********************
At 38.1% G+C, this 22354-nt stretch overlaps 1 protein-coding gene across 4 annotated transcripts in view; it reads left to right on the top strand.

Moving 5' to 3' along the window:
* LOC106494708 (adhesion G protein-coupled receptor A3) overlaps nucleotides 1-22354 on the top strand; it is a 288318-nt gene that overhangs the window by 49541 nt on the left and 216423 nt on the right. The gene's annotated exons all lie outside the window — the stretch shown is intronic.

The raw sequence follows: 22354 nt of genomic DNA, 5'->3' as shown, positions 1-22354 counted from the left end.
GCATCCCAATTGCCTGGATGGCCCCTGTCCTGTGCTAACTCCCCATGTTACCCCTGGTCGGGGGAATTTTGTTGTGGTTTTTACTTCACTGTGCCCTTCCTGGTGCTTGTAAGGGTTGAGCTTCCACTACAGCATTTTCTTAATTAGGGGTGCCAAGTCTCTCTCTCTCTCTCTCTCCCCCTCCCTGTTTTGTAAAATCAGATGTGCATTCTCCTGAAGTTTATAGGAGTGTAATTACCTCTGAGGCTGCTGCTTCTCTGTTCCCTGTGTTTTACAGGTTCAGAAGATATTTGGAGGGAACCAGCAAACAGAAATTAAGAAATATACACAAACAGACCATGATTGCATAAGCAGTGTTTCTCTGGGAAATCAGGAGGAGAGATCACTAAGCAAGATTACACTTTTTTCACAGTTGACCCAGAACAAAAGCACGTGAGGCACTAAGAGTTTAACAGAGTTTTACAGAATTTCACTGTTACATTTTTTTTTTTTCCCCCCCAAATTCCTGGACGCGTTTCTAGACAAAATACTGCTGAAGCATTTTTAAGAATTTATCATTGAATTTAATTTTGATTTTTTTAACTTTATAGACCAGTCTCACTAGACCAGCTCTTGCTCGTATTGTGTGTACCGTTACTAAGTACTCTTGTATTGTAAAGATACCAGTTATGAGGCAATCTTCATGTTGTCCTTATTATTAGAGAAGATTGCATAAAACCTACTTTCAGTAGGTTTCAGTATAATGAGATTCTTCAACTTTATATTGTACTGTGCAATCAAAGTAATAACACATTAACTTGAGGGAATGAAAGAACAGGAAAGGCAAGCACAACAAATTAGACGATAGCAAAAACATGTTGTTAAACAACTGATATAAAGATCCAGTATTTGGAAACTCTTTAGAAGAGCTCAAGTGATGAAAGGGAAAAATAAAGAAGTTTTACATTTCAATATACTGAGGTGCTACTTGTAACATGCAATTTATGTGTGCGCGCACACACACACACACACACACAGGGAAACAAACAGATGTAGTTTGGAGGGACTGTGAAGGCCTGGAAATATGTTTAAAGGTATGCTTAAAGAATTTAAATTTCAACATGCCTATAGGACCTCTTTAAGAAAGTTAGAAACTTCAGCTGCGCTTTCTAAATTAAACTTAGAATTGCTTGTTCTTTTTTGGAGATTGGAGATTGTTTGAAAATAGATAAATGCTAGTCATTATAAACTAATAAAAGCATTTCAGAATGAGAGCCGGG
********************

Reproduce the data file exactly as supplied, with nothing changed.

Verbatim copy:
At 38.1% G+C, this 22354-nt stretch overlaps 1 protein-coding gene across 4 annotated transcripts in view; it reads left to right on the top strand.

Moving 5' to 3' along the window:
* LOC106494708 (adhesion G protein-coupled receptor A3) overlaps nucleotides 1-22354 on the top strand; it is a 288318-nt gene that overhangs the window by 49541 nt on the left and 216423 nt on the right. The gene's annotated exons all lie outside the window — the stretch shown is intronic.

The raw sequence follows: 22354 nt of genomic DNA, 5'->3' as shown, positions 1-22354 counted from the left end.
GCATCCCAATTGCCTGGATGGCCCCTGTCCTGTGCTAACTCCCCATGTTACCCCTGGTCGGGGGAATTTTGTTGTGGTTTTTACTTCACTGTGCCCTTCCTGGTGCTTGTAAGGGTTGAGCTTCCACTACAGCATTTTCTTAATTAGGGGTGCCAAGTCTCTCTCTCTCTCTCTCTCCCCCTCCCTGTTTTGTAAAATCAGATGTGCATTCTCCTGAAGTTTATAGGAGTGTAATTACCTCTGAGGCTGCTGCTTCTCTGTTCCCTGTGTTTTACAGGTTCAGAAGATATTTGGAGGGAACCAGCAAACAGAAATTAAGAAATATACACAAACAGACCATGATTGCATAAGCAGTGTTTCTCTGGGAAATCAGGAGGAGAGATCACTAAGCAAGATTACACTTTTTTCACAGTTGACCCAGAACAAAAGCACGTGAGGCACTAAGAGTTTAACAGAGTTTTACAGAATTTCACTGTTACATTTTTTTTTTTTCCCCCCCAAATTCCTGGACGCGTTTCTAGACAAAATACTGCTGAAGCATTTTTAAGAATTTATCATTGAATTTAATTTTGATTTTTTTAACTTTATAGACCAGTCTCACTAGACCAGCTCTTGCTCGTATTGTGTGTACCGTTACTAAGTACTCTTGTATTGTAAAGATACCAGTTATGAGGCAATCTTCATGTTGTCCTTATTATTAGAGAAGATTGCATAAAACCTACTTTCAGTAGGTTTCAGTATAATGAGATTCTTCAACTTTATATTGTACTGTGCAATCAAAGTAATAACACATTAACTTGAGGGAATGAAAGAACAGGAAAGGCAAGCACAACAAATTAGACGATAGCAAAAACATGTTGTTAAACAACTGATATAAAGATCCAGTATTTGGAAACTCTTTAGAAGAGCTCAAGTGATGAAAGGGAAAAATAAAGAAGTTTTACATTTCAATATACTGAGGTGCTACTTGTAACATGCAATTTATGTGTGCGCGCACACACACACACACACACACAGGGAAACAAACAGATGTAGTTTGGAGGGACTGTGAAGGCCTGGAAATATGTTTAAAGGTATGCTTAAAGAATTTAAATTTCAACATGCCTATAGGACCTCTTTAAGAAAGTTAGAAACTTCAGCTGCGCTTTCTAAATTAAACTTAGAATTGCTTGTTCTTTTTTGGAGATTGGAGATTGTTTGAAAATAGATAAATGCTAGTCATTATAAACTAATAAAAGCATTTCAGAATGAGAGCCGGG